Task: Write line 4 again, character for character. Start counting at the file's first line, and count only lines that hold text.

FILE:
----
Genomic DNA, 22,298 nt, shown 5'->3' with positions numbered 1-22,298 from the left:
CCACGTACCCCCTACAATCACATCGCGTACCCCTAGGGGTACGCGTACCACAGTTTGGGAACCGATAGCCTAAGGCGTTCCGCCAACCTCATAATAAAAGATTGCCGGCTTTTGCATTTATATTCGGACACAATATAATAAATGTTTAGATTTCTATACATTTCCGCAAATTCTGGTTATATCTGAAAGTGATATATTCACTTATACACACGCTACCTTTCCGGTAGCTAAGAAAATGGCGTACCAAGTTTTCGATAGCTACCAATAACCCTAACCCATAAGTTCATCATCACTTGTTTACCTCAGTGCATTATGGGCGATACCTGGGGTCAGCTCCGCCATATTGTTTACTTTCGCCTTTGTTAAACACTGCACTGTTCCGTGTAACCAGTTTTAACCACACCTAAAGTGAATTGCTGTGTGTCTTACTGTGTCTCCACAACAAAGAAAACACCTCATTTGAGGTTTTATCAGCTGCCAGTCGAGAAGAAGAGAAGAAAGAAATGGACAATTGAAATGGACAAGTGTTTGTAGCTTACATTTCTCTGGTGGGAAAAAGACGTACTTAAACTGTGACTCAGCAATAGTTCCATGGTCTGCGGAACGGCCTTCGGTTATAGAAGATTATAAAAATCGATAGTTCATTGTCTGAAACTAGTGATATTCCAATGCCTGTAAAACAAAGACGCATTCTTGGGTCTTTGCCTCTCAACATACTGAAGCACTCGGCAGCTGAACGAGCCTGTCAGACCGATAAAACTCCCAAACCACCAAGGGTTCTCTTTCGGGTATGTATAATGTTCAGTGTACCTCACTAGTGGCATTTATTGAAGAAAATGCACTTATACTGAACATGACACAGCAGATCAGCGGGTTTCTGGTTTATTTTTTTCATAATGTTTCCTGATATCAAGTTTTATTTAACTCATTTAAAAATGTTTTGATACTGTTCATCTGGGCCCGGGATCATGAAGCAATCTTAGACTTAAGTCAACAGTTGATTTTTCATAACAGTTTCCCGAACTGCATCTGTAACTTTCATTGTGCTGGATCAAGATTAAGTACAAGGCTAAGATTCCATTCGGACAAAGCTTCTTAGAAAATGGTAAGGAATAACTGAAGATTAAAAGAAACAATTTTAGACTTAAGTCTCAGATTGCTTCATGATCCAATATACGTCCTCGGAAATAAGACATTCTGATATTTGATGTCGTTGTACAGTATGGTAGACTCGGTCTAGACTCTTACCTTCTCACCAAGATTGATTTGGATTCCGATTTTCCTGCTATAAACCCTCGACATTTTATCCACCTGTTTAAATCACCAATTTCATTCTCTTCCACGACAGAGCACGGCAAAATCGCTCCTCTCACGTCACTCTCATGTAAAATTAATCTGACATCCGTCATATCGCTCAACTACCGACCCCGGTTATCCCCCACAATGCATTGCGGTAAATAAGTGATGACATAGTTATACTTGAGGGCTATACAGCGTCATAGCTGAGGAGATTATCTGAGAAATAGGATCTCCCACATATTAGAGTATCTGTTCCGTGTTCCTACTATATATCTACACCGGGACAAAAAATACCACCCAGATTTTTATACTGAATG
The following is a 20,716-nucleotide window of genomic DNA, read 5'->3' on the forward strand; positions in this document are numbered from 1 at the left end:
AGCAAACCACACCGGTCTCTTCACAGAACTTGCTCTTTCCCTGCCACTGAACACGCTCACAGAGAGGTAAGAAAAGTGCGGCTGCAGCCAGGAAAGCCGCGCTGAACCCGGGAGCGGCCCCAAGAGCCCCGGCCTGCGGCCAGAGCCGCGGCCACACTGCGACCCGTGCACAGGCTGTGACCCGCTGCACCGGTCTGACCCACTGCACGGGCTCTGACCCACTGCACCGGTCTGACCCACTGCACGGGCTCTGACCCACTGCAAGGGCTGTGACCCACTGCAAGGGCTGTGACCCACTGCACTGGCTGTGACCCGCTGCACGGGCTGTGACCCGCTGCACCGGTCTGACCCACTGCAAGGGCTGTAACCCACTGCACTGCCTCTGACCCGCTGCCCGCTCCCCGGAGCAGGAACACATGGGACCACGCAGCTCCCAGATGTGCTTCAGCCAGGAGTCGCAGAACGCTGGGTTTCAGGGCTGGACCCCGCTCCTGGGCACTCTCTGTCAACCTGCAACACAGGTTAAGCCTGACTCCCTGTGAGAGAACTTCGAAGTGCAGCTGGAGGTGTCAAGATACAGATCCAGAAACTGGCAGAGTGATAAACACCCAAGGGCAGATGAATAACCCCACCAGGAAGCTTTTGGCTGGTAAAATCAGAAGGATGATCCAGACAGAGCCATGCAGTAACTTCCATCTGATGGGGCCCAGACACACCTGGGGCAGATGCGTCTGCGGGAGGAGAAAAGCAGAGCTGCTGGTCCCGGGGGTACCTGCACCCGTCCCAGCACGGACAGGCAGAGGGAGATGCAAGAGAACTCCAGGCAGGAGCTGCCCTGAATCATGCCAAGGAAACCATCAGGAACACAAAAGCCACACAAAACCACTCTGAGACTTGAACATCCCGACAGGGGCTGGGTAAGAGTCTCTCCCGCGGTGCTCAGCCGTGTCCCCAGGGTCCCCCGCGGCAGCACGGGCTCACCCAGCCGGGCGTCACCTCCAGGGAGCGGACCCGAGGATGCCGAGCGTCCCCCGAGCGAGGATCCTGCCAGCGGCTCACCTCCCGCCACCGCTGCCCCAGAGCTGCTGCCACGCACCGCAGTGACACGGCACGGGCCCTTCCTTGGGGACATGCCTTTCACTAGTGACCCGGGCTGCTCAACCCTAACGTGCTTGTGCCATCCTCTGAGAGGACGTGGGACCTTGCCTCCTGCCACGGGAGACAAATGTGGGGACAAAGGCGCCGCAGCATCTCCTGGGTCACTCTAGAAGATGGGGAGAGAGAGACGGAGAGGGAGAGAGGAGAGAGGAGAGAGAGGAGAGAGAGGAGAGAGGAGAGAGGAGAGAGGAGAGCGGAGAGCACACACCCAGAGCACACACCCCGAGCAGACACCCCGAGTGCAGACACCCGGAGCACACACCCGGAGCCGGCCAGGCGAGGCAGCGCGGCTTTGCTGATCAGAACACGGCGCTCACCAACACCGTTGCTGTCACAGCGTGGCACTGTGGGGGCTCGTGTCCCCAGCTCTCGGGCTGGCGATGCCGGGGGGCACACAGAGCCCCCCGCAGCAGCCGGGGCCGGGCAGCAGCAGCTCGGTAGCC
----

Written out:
AGCAAACCACACCGGTCTCTTCACAGAACTTGCTCTTTCCCTGCCACTGAACACGCTCACAGAGAGGTAAGAAAAGTGCGGCTGCAGCCAGGAAAGCCGCGCTGAACCCGGGAGCGGCCCCAAGAGCCCCGGCCTGCGGCCAGAGCCGCGGCCACACTGCGACCCGTGCACAGGCTGTGACCCGCTGCACCGGTCTGACCCACTGCACGGGCTCTGACCCACTGCACCGGTCTGACCCACTGCACGGGCTCTGACCCACTGCAAGGGCTGTGACCCACTGCAAGGGCTGTGACCCACTGCACTGGCTGTGACCCGCTGCACGGGCTGTGACCCGCTGCACCGGTCTGACCCACTGCAAGGGCTGTAACCCACTGCACTGCCTCTGACCCGCTGCCCGCTCCCCGGAGCAGGAACACATGGGACCACGCAGCTCCCAGATGTGCTTCAGCCAGGAGTCGCAGAACGCTGGGTTTCAGGGCTGGACCCCGCTCCTGGGCACTCTCTGTCAACCTGCAACACAGGTTAAGCCTGACTCCCTGTGAGAGAACTTCGAAGTGCAGCTGGAGGTGTCAAGATACAGATCCAGAAACTGGCAGAGTGATAAACACCCAAGGGCAGATGAATAACCCCACCAGGAAGCTTTTGGCTGGTAAAATCAGAAGGATGATCCAGACAGAGCCATGCAGTAACTTCCATCTGATGGGGCCCAGACACACCTGGGGCAGATGCGTCTGCGGGAGGAGAAAAGCAGAGCTGCTGGTCCCGGGGGTACCTGCACCCGTCCCAGCACGGACAGGCAGAGGGAGATGCAAGAGAACTCCAGGCAGGAGCTGCCCTGAATCATGCCAAGGAAACCATCAGGAACACAAAAGCCACACAAAACCACTCTGAGACTTGAACATCCCGACAGGGGCTGGGTAAGAGTCTCTCCCGCGGTGCTCAGCCGTGTCCCCAGGGTCCCCCGCGGCAGCACGGGCTCACCCAGCCGGGCGTCACCTCCAGGGAGCGGACCCGAGGATGCCGAGCGTCCCCCGAGCGAGGATCCTGCCAGCGGCTCACCTCCCGCCACCGCTGCCCCAGAGCTGCTGCCACGCACCGCAGTGACACGGCACGGGCCCTTCCTTGGGGACATGCCTTTCACTAGTGACCCGGGCTGCTCAACCCTAACGTGCTTGTGCCATCCTCTGAGAGGACGTGGGACCTTGCCTCCTGCCACGGGAGACAAATGTGGGGACAAAGGCGCCGCAGCATCTCCTGGGTCACTCTAGAAGATGGGGAGAGAGAGACGGAGAGGGAGAGAGGAGAGAGGAGAGAGAGGAGAGAGAGGAGAGAGGAGAGAGGAGAGAGGAGAGCGGAGAGCACACACCCAGAGCACACACCCCGAGCAGACACCCCGAGTGCAGACACCCGGAGCACACACCCGGAGCCGGCCAGGCGAGGCAGCGCGGCTTTGCTGATCAGAACACGGCGCTCACCAACACCGTTGCTGTCACAGCGTGGCACTGTGGGGGCTCGTGTCCCCAGCTCTCGGGCTGGCGATGCCGGGGGGCACACAGAGCCCCCCGCAGCAGCCGGGGCCGGGCAGCAGCAGCTCGGTAGCC